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Pimpinellan anisum

120 days – Anise, also called "Aniseed," is an annual plant cultivated for both its culinary and medicinal properties. The seeds have a strong licorice flavor and are slightly sweet when chewed. It is commonly used in breads. It is also the main flavor of Absinthe as well as being used as a flavoring for pastis, ouzo, pernod, sambuca, raki, Becherovka, anice tutone, Chartreuse and other herbal liqueurs.

A native to the eastern Mediterranean region and southwest Asia, Anise plants are thin, spindly and reach about two feet in height. It prefers light, fertile, well-drained soil in a sunny location. Sow seeds as soon as the ground warms in the spring. It germinates in six to fourteen days at 70ºF. Each packet contains 0.25 gram, which is approximately 125 seeds.

Medicinal Herbs Medicinally, Anise has been historically used to aide digestion and improve the appetite as well as to help with cramps, nausea and flatulence. To make an infusion, use one teaspoon of crushed seeds per cup of boiling water. Allow the mixture to steep for ten to fifteen minutes and then strain.
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The Victory Seed Company does not advocate medical self-diagnosis or self-medication. Reference to the medicinal properties of plants are described here for educational and historical purposes only and are not to be construed as a prescription, prognosis or diagnosis for any disease or illness. As with any remedies or medicines, you should consult your personal health care provider before using. Informational References:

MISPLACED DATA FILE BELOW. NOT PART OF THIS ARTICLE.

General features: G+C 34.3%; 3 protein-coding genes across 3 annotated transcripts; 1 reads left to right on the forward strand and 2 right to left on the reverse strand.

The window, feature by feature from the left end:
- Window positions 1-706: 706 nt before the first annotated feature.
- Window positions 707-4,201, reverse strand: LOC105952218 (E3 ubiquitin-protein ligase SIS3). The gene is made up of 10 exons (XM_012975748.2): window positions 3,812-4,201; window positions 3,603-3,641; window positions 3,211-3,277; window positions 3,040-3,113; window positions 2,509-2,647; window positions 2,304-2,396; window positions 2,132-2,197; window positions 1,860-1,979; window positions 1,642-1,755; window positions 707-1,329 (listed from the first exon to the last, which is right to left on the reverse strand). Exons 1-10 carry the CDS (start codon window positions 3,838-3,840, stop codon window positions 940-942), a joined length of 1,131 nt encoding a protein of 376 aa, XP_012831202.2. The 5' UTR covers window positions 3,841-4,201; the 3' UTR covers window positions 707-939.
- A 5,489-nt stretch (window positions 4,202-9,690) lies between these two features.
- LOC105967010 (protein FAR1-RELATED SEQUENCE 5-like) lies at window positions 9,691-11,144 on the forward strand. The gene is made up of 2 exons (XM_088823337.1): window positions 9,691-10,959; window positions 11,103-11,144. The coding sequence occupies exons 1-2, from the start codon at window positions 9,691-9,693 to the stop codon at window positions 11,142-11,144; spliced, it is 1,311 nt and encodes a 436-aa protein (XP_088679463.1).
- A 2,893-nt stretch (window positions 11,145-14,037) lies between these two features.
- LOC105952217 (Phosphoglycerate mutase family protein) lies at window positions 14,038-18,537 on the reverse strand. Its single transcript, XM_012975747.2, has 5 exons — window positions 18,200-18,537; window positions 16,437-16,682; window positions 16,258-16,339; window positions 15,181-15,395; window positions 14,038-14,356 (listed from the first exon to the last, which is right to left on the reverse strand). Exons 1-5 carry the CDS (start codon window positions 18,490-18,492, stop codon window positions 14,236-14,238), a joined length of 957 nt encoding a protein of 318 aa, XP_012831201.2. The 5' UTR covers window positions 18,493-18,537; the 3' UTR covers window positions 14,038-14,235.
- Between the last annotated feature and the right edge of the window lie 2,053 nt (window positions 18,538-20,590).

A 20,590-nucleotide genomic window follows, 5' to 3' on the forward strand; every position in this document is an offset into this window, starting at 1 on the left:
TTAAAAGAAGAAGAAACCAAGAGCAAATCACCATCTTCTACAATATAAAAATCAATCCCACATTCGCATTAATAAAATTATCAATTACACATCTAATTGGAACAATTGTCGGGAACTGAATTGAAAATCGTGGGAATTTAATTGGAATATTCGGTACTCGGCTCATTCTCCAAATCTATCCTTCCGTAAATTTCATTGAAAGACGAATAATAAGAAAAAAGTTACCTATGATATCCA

1. "A Modern Herbal," Mrs. M. Grieve, 1931, p. 185-188.
  2. "Tyler's Honest Herbal: A Sensible Guide to the Use of Herbs & Related Remedies," Steven Foster & Varro E. Tyler, Ph.D., MJF Books, New York, 1999.
  3. "Peterson's Field Guide to Medicinal Plants and Herbs of Eastern and Central North America," Steven Foster & James A. Duke, Houghton Mifflin Harcourt, New York, 2014.
  4. "Handbook of phytochemical constituents of GRAS herbs and other economic plants," James A. Duke, CRC Press, Boca Raton, Florida, 1992.
  5. "Dr. Duke's Phytochemical and Ethnobotanical Databases," U.S. Department of Agriculture, Agricultural Research Service, 1992-2016.
Caution: Although very rare, people with allergies to Ragweed or other plants in the Asteraceae or Compositae families may experience a reaction from 'German Chamomile'. For perspective, after surveying worldwide literature published between 1887 and 1982 on the subject, only five (5) cases of allergic reaction due to the use of Matricaria recutita were discovered.[2]